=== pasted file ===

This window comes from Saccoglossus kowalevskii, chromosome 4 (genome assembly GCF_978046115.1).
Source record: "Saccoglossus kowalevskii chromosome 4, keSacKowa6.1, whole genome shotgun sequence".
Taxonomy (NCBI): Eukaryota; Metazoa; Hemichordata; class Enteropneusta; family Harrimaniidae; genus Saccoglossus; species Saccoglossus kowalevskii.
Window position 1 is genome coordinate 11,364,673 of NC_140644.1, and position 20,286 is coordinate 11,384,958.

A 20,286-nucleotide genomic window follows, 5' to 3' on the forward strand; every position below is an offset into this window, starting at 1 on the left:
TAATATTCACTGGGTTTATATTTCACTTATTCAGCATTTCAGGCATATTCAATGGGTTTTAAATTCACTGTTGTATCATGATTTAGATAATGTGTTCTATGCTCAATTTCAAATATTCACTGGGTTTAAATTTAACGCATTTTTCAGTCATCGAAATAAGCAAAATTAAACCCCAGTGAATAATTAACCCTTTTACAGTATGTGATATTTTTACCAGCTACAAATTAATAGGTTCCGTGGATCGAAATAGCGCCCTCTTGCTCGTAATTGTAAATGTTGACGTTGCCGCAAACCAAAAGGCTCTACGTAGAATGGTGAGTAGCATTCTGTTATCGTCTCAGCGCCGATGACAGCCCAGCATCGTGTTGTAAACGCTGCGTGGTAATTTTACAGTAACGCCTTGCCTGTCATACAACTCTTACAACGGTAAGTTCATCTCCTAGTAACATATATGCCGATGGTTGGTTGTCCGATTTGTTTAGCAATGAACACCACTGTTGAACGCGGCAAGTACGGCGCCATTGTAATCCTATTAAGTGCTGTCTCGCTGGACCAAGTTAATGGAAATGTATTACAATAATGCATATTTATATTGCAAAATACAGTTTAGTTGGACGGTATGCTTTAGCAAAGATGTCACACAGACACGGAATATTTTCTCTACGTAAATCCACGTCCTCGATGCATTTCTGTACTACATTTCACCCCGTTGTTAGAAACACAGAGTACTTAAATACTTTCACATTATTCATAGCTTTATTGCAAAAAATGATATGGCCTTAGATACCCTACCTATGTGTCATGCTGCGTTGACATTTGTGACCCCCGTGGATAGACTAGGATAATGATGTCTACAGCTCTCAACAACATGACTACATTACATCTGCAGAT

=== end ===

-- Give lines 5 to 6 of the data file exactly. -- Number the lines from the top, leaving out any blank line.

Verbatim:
A 20,286-nucleotide genomic window follows, 5' to 3' on the forward strand; every position below is an offset into this window, starting at 1 on the left:
TAATATTCACTGGGTTTATATTTCACTTATTCAGCATTTCAGGCATATTCAATGGGTTTTAAATTCACTGTTGTATCATGATTTAGATAATGTGTTCTATGCTCAATTTCAAATATTCACTGGGTTTAAATTTAACGCATTTTTCAGTCATCGAAATAAGCAAAATTAAACCCCAGTGAATAATTAACCCTTTTACAGTATGTGATATTTTTACCAGCTACAAATTAATAGGTTCCGTGGATCGAAATAGCGCCCTCTTGCTCGTAATTGTAAATGTTGACGTTGCCGCAAACCAAAAGGCTCTACGTAGAATGGTGAGTAGCATTCTGTTATCGTCTCAGCGCCGATGACAGCCCAGCATCGTGTTGTAAACGCTGCGTGGTAATTTTACAGTAACGCCTTGCCTGTCATACAACTCTTACAACGGTAAGTTCATCTCCTAGTAACATATATGCCGATGGTTGGTTGTCCGATTTGTTTAGCAATGAACACCACTGTTGAACGCGGCAAGTACGGCGCCATTGTAATCCTATTAAGTGCTGTCTCGCTGGACCAAGTTAATGGAAATGTATTACAATAATGCATATTTATATTGCAAAATACAGTTTAGTTGGACGGTATGCTTTAGCAAAGATGTCACACAGACACGGAATATTTTCTCTACGTAAATCCACGTCCTCGATGCATTTCTGTACTACATTTCACCCCGTTGTTAGAAACACAGAGTACTTAAATACTTTCACATTATTCATAGCTTTATTGCAAAAAATGATATGGCCTTAGATACCCTACCTATGTGTCATGCTGCGTTGACATTTGTGACCCCCGTGGATAGACTAGGATAATGATGTCTACAGCTCTCAACAACATGACTACATTACATCTGCAGAT